kv/kh ratio decreases. Well abandonment is caused by water
breakthrough in all cases, except for the highest permeability
considered (3000 mD), the lowest production rate (50
MMscf/d), and the lowest kv/kh ratio (0.01). Recovery ceases
owing to the BHP constraint in these cases. The sensitivity of
recovery to rate increases with decreasing permeability, except
for the lowest permeability considered (5 mD).
Decreasing the kv/kh ratio yields higher recovery for any
given production rate. Furthermore, as kv/kh decreases, the
sensitivity of recovery to reservoir permeability decreases, as
does the penalty of producing at high rate. When the kv/kh
ratio is low (<0.01), recovery is still maximized for the lowest
production rate, but the penalty of accelerating production is
modest (<5% across the production range 50-500 MMscf/d),
regardless of reservoir permeability.
These results suggest that water cresting from the bottom
water aquifer dominates production efficiency. Consequently,
recovery decreases as production rate increases, because water
breakthrough occurs earlier. The penalty of accelerating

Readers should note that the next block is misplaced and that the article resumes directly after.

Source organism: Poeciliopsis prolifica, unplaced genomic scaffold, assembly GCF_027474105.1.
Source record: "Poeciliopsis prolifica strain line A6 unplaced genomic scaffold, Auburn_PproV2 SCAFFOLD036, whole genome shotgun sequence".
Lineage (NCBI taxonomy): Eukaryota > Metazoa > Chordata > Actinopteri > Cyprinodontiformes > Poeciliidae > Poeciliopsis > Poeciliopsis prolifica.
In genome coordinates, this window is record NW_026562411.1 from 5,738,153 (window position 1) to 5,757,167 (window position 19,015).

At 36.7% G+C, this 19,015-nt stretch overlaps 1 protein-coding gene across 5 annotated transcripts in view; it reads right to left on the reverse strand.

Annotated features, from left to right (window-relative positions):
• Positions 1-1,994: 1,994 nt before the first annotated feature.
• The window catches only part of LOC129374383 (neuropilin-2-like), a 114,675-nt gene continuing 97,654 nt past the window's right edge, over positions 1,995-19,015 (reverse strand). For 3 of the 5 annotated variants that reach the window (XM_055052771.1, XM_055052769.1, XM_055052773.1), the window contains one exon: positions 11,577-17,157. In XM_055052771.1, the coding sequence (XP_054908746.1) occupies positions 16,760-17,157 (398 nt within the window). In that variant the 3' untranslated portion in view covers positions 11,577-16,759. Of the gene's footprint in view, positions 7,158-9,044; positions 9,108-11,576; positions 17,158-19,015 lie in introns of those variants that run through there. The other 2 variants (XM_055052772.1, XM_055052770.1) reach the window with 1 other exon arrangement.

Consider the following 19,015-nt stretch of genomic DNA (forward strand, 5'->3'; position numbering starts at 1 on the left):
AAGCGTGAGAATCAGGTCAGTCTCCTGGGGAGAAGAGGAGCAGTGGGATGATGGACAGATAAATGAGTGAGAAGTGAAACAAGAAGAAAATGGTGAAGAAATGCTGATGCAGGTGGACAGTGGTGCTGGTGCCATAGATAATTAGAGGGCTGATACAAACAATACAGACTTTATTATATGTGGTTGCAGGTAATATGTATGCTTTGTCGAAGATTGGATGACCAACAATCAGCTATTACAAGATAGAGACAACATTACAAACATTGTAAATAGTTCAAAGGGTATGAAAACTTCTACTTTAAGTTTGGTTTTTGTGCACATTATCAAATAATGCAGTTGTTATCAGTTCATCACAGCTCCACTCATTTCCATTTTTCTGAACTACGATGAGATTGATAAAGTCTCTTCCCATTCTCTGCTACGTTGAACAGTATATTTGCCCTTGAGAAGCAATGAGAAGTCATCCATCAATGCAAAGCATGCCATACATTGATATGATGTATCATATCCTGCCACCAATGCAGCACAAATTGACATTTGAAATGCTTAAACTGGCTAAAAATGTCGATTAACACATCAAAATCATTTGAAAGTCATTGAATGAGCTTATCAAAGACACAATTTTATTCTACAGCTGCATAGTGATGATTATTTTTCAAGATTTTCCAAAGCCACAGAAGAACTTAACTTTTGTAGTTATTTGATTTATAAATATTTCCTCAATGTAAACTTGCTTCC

production decreases as kh increases, because high rates can be
maintained with less pressure drawdown, so cresting is
reduced. As the kv/kh ratio decreases, the aquifer response is
inhibited, so water breakthrough is delayed and recovery
increases. This is consistent with analytical descriptions of
cresting response and time to water breakthrough (e.g. [29]).

Table 2: Parameters used in the sensitivity analysis


Parameter

Setting

the following parameter settings remain fixed for each simulation run
Well length

330 m (1000 ft)

Tubing diameter

0.18 m (7 inches)

Porosity

0.25

Initial reservoir pressure

4094 (psia)

BHP limit

500 (psia)

the following parameter settings are varied for each simulation run, depending upon the sensitivity analysis
Production rate

50, 100, 200, 300, 500 (MMscf/d)

Aquifer size

1, 2.5, 5, 10, 25, 50, 200 (ratio of aquifer PV to GPV)

Gas column thickness

10, 20, 30, 40, 50 (m)

Standoff

10, 20, 30, 40, 50 (m)

kh

5, 75, 250, 400, 750, 1000, 1400, 2000, 3000 (mD)

kv/kh

0.01, 0.1, 1

SPE 107169

Figure 4 A-C: Variation of gas recovery factor with production


rate. Different curve colors denote different values of reservoir
permeability (kh). Each plot corresponds to a different kv/kh
ratio.

In this base case scenario, maximum recovery is always


achieved with the lowest production rate; producing at high
rates to outrun the aquifer leads only to an increased risk of
early water breakthrough, rather than increased recovery. The
risk of early breakthrough is reduced as vertical permeability
decreases, but the sensitivity of recovery to the kv/kh ratio is

high, particularly when kh is low. Consequently, accelerating